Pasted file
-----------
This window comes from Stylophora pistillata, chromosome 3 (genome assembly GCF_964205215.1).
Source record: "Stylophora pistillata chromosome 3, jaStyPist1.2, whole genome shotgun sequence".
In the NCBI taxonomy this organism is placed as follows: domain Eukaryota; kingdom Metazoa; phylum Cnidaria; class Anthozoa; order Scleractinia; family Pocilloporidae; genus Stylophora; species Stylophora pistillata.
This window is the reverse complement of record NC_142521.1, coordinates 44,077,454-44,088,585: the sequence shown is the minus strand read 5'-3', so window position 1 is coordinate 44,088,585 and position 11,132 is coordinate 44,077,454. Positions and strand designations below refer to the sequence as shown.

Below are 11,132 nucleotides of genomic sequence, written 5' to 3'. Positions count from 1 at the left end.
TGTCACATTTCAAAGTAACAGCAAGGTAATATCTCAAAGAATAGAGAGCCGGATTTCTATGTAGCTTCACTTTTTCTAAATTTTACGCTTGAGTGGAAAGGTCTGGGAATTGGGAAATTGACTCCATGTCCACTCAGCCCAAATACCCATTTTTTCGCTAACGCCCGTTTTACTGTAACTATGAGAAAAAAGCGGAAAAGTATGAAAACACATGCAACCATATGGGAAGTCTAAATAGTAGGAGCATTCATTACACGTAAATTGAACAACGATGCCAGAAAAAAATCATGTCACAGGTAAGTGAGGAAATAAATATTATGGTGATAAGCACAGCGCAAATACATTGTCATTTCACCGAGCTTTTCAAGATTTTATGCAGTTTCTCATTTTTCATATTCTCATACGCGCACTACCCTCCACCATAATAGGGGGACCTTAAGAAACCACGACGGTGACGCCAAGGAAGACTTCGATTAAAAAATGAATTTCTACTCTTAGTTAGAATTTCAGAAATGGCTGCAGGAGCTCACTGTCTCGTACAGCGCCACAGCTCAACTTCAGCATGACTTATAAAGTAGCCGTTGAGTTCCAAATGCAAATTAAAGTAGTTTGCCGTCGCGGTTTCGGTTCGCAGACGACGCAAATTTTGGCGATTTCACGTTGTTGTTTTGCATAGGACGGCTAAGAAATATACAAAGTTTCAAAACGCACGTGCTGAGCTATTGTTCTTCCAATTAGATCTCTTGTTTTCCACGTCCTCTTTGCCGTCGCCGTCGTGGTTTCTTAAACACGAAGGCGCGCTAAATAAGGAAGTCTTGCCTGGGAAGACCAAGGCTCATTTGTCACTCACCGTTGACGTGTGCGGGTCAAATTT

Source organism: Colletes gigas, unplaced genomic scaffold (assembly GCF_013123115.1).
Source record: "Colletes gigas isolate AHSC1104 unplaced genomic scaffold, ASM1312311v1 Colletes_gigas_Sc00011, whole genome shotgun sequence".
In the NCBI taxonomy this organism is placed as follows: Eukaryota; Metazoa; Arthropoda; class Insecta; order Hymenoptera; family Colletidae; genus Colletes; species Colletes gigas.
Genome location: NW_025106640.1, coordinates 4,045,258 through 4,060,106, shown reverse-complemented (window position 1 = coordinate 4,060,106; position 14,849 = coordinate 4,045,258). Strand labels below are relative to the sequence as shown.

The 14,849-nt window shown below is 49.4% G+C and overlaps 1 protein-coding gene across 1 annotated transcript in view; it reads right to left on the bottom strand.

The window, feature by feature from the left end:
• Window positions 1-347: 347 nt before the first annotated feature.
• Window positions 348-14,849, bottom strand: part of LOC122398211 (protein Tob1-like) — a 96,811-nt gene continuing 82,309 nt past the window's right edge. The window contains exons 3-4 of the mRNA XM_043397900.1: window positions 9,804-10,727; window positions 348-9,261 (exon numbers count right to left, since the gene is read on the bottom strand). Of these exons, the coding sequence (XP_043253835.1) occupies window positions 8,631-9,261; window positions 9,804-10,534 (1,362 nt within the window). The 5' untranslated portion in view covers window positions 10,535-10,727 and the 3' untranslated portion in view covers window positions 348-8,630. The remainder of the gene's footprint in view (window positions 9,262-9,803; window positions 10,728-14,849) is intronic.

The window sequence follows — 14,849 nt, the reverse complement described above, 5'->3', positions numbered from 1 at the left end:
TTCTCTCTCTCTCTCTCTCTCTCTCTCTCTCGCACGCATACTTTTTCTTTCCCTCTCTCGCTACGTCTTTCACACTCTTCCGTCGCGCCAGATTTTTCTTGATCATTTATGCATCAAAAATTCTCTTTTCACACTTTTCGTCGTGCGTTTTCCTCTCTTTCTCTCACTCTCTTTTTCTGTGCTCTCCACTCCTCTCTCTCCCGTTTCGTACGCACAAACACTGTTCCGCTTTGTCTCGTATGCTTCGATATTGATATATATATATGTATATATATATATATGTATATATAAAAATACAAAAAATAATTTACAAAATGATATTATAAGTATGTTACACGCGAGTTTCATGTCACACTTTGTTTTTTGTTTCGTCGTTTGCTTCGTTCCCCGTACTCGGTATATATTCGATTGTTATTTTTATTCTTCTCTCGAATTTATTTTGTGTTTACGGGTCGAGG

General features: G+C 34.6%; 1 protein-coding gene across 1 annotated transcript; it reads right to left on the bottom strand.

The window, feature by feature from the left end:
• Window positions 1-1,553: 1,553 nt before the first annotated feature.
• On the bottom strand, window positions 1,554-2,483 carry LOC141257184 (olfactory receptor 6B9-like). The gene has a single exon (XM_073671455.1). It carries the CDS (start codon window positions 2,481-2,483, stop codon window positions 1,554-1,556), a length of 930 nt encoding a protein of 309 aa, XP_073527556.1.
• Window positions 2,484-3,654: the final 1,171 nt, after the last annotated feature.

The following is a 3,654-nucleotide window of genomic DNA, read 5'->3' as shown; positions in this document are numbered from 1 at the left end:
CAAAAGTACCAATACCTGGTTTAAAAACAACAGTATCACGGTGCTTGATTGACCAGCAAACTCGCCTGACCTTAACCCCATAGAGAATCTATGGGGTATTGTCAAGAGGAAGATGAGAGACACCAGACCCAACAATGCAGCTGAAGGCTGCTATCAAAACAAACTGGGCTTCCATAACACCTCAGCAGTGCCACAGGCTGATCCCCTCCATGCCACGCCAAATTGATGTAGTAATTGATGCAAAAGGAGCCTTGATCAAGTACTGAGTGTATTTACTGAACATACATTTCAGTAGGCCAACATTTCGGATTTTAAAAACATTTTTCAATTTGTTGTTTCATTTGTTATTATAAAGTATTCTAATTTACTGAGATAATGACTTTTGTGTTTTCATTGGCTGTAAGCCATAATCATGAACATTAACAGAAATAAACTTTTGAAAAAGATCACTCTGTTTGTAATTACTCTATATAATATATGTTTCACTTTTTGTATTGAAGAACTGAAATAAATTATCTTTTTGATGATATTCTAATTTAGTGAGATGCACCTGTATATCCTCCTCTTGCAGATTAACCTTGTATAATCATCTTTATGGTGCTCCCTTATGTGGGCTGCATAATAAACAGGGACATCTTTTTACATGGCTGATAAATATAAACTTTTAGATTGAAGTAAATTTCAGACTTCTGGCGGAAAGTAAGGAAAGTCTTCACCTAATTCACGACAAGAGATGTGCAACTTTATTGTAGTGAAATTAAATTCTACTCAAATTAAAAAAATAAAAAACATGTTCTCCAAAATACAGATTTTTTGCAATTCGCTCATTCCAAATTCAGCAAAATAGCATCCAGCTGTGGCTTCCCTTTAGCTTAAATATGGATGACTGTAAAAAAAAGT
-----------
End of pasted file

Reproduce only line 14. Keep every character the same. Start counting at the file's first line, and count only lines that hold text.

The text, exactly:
• Window positions 348-14,849, bottom strand: part of LOC122398211 (protein Tob1-like) — a 96,811-nt gene continuing 82,309 nt past the window's right edge. The window contains exons 3-4 of the mRNA XM_043397900.1: window positions 9,804-10,727; window positions 348-9,261 (exon numbers count right to left, since the gene is read on the bottom strand). Of these exons, the coding sequence (XP_043253835.1) occupies window positions 8,631-9,261; window positions 9,804-10,534 (1,362 nt within the window). The 5' untranslated portion in view covers window positions 10,535-10,727 and the 3' untranslated portion in view covers window positions 348-8,630. The remainder of the gene's footprint in view (window positions 9,262-9,803; window positions 10,728-14,849) is intronic.